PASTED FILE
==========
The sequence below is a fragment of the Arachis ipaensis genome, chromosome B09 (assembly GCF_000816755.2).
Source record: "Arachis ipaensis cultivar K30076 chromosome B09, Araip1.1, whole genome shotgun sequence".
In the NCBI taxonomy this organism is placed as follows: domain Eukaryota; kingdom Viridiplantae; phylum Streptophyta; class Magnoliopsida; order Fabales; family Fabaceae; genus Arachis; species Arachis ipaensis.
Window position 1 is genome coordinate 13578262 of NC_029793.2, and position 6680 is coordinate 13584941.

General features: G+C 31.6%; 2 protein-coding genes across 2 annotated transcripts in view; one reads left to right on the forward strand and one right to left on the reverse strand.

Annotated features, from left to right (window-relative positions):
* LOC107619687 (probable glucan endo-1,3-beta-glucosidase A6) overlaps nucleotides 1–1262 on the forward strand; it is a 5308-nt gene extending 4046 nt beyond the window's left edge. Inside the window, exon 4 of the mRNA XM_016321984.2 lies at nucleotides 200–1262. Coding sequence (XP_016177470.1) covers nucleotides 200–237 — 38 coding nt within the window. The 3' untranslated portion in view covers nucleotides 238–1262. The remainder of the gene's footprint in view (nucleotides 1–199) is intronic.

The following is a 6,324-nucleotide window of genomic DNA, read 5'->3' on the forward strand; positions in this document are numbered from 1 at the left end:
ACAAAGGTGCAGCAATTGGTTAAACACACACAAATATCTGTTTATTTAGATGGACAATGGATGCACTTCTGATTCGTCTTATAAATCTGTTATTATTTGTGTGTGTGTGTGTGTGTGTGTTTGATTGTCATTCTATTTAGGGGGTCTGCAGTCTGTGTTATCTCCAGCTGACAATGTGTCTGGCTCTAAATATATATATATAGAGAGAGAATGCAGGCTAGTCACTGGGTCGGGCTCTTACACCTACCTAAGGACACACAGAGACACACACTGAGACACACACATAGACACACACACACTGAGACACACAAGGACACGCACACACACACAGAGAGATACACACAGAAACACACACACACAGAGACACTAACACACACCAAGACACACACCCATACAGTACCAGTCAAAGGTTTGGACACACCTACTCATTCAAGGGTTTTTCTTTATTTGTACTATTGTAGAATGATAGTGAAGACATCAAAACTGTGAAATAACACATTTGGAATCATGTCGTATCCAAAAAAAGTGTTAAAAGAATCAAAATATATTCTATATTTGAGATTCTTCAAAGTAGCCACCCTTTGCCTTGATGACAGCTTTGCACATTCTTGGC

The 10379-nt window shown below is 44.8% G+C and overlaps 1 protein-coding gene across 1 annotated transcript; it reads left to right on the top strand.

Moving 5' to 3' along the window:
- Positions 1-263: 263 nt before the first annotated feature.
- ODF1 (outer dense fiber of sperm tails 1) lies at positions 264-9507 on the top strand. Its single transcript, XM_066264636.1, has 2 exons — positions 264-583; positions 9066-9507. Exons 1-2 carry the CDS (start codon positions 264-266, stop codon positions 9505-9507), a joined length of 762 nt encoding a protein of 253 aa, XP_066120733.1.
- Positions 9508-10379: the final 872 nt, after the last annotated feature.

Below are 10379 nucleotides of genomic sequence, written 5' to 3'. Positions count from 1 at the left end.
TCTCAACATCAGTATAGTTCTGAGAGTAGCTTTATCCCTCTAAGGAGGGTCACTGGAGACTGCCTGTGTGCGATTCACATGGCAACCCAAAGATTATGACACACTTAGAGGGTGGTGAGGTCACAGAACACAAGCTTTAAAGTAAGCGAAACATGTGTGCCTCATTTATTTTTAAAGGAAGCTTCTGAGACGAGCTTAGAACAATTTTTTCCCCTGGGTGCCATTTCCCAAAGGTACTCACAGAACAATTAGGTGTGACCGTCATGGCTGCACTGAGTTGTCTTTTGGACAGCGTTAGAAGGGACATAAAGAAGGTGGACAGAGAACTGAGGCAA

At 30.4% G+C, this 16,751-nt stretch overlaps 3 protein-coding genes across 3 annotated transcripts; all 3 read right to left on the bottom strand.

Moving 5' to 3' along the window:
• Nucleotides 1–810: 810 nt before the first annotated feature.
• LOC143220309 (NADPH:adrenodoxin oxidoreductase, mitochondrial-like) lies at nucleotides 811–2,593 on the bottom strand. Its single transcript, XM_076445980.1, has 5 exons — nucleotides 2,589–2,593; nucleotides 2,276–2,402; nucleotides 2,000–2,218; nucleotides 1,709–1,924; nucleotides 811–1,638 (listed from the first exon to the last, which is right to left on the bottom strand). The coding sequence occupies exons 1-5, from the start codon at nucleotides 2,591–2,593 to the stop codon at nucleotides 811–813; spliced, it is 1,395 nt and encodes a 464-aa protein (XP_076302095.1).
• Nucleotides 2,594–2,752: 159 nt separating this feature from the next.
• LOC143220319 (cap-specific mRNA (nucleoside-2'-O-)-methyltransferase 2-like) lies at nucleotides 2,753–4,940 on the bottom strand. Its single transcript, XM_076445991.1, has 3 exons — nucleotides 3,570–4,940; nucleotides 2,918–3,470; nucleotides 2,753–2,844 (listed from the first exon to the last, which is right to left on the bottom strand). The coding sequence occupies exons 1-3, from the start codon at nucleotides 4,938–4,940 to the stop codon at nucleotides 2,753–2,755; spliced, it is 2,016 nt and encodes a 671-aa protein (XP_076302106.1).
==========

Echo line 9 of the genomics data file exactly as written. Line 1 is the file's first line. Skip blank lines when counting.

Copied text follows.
ACAAAGGTGCAGCAATTGGTTAAACACACACAAATATCTGTTTATTTAGATGGACAATGGATGCACTTCTGATTCGTCTTATAAATCTGTTATTATTTGTGTGTGTGTGTGTGTGTGTGTTTGATTGTCATTCTATTTAGGGGGTCTGCAGTCTGTGTTATCTCCAGCTGACAATGTGTCTGGCTCTAAATATATATATATAGAGAGAGAATGCAGGCTAGTCACTGGGTCGGGCTCTTACACCTACCTAAGGACACACAGAGACACACACTGAGACACACACATAGACACACACACACTGAGACACACAAGGACACGCACACACACACAGAGAGATACACACAGAAACACACACACACAGAGACACTAACACACACCAAGACACACACCCATACAGTACCAGTCAAAGGTTTGGACACACCTACTCATTCAAGGGTTTTTCTTTATTTGTACTATTGTAGAATGATAGTGAAGACATCAAAACTGTGAAATAACACATTTGGAATCATGTCGTATCCAAAAAAAGTGTTAAAAGAATCAAAATATATTCTATATTTGAGATTCTTCAAAGTAGCCACCCTTTGCCTTGATGACAGCTTTGCACATTCTTGGC